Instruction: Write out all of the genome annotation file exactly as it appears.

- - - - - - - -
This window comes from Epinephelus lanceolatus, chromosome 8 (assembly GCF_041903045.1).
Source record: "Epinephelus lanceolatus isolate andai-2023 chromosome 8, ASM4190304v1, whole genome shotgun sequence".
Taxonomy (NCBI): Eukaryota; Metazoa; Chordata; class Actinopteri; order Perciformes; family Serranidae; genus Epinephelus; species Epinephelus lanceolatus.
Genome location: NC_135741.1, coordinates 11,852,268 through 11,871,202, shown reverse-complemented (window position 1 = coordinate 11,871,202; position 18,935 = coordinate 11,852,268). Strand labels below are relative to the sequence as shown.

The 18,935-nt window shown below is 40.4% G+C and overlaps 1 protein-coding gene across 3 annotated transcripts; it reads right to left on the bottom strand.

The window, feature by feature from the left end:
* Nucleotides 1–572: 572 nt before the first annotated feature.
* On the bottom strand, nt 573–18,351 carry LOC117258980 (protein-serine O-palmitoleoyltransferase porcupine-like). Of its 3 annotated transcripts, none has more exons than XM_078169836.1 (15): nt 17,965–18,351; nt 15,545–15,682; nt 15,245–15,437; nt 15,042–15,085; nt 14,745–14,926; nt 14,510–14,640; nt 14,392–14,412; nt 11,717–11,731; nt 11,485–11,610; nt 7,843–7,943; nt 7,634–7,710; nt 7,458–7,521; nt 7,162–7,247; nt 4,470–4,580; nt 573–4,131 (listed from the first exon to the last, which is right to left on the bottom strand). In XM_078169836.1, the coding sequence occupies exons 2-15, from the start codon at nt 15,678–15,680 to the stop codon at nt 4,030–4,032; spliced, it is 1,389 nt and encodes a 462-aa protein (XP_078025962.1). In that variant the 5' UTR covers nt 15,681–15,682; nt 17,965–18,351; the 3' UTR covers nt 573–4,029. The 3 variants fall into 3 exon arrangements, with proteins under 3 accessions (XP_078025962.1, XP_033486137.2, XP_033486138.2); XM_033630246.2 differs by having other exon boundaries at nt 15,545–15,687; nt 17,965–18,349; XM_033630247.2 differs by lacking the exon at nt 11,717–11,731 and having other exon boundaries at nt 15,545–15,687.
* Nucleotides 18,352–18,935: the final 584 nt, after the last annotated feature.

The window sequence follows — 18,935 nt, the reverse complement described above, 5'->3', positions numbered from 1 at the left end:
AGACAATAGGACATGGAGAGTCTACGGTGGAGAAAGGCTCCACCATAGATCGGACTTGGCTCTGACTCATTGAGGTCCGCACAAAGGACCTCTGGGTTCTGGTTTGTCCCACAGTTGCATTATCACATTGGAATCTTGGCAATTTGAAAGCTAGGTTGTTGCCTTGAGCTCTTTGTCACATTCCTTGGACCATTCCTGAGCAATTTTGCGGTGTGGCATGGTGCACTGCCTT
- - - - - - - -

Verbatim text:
This window comes from Epinephelus lanceolatus, chromosome 8 (assembly GCF_041903045.1).
Source record: "Epinephelus lanceolatus isolate andai-2023 chromosome 8, ASM4190304v1, whole genome shotgun sequence".
Taxonomy (NCBI): Eukaryota; Metazoa; Chordata; class Actinopteri; order Perciformes; family Serranidae; genus Epinephelus; species Epinephelus lanceolatus.
Genome location: NC_135741.1, coordinates 11,852,268 through 11,871,202, shown reverse-complemented (window position 1 = coordinate 11,871,202; position 18,935 = coordinate 11,852,268). Strand labels below are relative to the sequence as shown.

The 18,935-nt window shown below is 40.4% G+C and overlaps 1 protein-coding gene across 3 annotated transcripts; it reads right to left on the bottom strand.

The window, feature by feature from the left end:
* Nucleotides 1–572: 572 nt before the first annotated feature.
* On the bottom strand, nt 573–18,351 carry LOC117258980 (protein-serine O-palmitoleoyltransferase porcupine-like). Of its 3 annotated transcripts, none has more exons than XM_078169836.1 (15): nt 17,965–18,351; nt 15,545–15,682; nt 15,245–15,437; nt 15,042–15,085; nt 14,745–14,926; nt 14,510–14,640; nt 14,392–14,412; nt 11,717–11,731; nt 11,485–11,610; nt 7,843–7,943; nt 7,634–7,710; nt 7,458–7,521; nt 7,162–7,247; nt 4,470–4,580; nt 573–4,131 (listed from the first exon to the last, which is right to left on the bottom strand). In XM_078169836.1, the coding sequence occupies exons 2-15, from the start codon at nt 15,678–15,680 to the stop codon at nt 4,030–4,032; spliced, it is 1,389 nt and encodes a 462-aa protein (XP_078025962.1). In that variant the 5' UTR covers nt 15,681–15,682; nt 17,965–18,351; the 3' UTR covers nt 573–4,029. The 3 variants fall into 3 exon arrangements, with proteins under 3 accessions (XP_078025962.1, XP_033486137.2, XP_033486138.2); XM_033630246.2 differs by having other exon boundaries at nt 15,545–15,687; nt 17,965–18,349; XM_033630247.2 differs by lacking the exon at nt 11,717–11,731 and having other exon boundaries at nt 15,545–15,687.
* Nucleotides 18,352–18,935: the final 584 nt, after the last annotated feature.

The window sequence follows — 18,935 nt, the reverse complement described above, 5'->3', positions numbered from 1 at the left end:
AGACAATAGGACATGGAGAGTCTACGGTGGAGAAAGGCTCCACCATAGATCGGACTTGGCTCTGACTCATTGAGGTCCGCACAAAGGACCTCTGGGTTCTGGTTTGTCCCACAGTTGCATTATCACATTGGAATCTTGGCAATTTGAAAGCTAGGTTGTTGCCTTGAGCTCTTTGTCACATTCCTTGGACCATTCCTGAGCAATTTTGCGGTGTGGCATGGTGCACTGCCTT